Author: Rick Van Ness
Review: This book is a bit off-the-beaten path for me if you consider my reviewing history on the blog. I generally don't read too many financial books (or really financial anything) because it causes me to fall asleep -- one second I was there, and next thing you know I am curling up next to my cat and closing my eyes.
Also, I got this book for the worst possible reason: it was free. Unfortunately, it seems like the promotion is done now and it's $5.99 on Amazon Kindle right now. Yet, even if I got it for the wrong reason, I decided to actually give it a chance and read it.
Generally, it's a pretty basic introduction to bonds. The answer to the question in the title is a bit naive and much-reiterated through the book: stocks are risky, you can lose lots of money on stocks, put some of your money into bonds instead. I was hoping he would address the fact that current bond yields are below the inflation and he does mention it -- but I wouldn't say that he addresses the problem really.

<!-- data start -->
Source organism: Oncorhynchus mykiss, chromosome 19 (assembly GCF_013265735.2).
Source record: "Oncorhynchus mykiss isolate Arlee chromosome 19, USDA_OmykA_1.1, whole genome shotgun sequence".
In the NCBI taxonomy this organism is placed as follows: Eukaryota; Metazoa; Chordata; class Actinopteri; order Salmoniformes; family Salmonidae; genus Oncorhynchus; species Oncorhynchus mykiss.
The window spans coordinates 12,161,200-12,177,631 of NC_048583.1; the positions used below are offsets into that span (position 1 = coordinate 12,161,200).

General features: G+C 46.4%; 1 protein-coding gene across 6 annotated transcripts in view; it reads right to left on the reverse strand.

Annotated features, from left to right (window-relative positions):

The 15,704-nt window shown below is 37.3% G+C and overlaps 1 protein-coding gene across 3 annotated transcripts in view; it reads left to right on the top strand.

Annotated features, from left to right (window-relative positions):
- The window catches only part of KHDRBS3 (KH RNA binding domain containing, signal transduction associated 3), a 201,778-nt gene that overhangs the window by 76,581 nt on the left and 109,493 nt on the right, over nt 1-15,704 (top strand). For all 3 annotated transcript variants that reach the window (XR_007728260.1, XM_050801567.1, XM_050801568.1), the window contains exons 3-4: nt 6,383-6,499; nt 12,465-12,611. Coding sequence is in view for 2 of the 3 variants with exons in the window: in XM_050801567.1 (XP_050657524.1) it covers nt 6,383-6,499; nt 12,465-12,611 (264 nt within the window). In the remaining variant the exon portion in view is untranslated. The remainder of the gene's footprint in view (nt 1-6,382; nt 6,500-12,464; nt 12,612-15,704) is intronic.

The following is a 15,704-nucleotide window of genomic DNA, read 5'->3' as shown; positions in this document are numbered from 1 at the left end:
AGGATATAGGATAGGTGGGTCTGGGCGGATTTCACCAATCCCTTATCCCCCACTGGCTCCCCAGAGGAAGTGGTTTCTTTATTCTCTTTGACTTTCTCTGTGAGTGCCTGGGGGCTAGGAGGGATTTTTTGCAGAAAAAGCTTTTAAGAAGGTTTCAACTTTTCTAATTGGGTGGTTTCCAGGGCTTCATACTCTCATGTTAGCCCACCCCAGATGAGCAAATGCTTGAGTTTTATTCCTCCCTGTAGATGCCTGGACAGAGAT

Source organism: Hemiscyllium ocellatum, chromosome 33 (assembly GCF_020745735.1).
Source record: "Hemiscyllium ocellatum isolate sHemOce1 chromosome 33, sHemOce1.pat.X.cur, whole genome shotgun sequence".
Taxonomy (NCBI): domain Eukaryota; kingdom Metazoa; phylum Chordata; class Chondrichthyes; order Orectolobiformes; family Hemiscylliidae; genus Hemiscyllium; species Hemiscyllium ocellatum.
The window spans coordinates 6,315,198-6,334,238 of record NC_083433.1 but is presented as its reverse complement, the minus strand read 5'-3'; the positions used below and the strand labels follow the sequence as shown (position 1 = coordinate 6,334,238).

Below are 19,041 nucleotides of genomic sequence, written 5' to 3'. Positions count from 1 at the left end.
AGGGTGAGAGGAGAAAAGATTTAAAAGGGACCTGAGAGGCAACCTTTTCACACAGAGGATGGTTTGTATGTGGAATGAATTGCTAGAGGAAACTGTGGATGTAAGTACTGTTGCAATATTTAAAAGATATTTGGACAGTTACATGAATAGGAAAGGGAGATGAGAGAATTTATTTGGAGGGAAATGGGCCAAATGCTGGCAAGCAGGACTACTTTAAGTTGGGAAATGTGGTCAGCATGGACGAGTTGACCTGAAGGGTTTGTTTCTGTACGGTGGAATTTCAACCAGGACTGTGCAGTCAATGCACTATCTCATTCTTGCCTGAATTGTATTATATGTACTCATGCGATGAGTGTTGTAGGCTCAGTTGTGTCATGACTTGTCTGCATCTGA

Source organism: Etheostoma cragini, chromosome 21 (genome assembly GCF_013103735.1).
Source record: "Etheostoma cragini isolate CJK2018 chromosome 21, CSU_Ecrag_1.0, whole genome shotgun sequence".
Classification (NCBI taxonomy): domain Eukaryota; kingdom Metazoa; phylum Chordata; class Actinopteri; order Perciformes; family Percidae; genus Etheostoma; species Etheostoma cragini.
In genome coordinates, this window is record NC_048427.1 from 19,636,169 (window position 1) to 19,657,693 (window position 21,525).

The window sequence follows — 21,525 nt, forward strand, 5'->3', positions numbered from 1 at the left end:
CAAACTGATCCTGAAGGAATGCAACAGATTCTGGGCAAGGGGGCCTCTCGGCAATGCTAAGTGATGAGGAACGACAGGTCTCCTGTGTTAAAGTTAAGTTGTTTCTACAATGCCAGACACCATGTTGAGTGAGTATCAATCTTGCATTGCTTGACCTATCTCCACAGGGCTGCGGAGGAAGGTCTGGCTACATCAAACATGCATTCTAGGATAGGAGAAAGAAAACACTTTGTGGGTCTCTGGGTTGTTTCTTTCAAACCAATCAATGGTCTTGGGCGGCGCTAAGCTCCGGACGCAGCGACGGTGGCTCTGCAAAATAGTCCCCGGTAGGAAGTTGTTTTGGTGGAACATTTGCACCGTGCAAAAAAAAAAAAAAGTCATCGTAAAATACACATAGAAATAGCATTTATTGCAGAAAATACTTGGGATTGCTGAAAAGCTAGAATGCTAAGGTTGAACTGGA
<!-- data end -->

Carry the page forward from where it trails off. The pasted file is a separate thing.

On the other hand, I thought he did a pretty good job explaining the financial concepts in the book. He explains various terminology, how bonds are priced, their yield, what duration means, and how to choose what to buy. Generally speaking, if you agree with his premise that you need to play it safe and diversify away from stock market, I think following his advice on which bonds to buy makes a lot of sense. He promotes either buying Treasury Notes directly, investing in a low operating cost mutual fund that tracks a bond index, or building a bond ladder.
He also mentions bogleheads.com website and forum, which I find has a lot of interesting investing information. Generally speaking, this is a pretty good hands-on practical manual for understanding the basics of how bonds work and picking bonds. On the other hand, you could probably find all of this information online easily -- the value is mostly in organization of the information and accessible reading style. I would recommend it for novices, but I think anyone who has done this research before would find the book a bit slow and repetitive.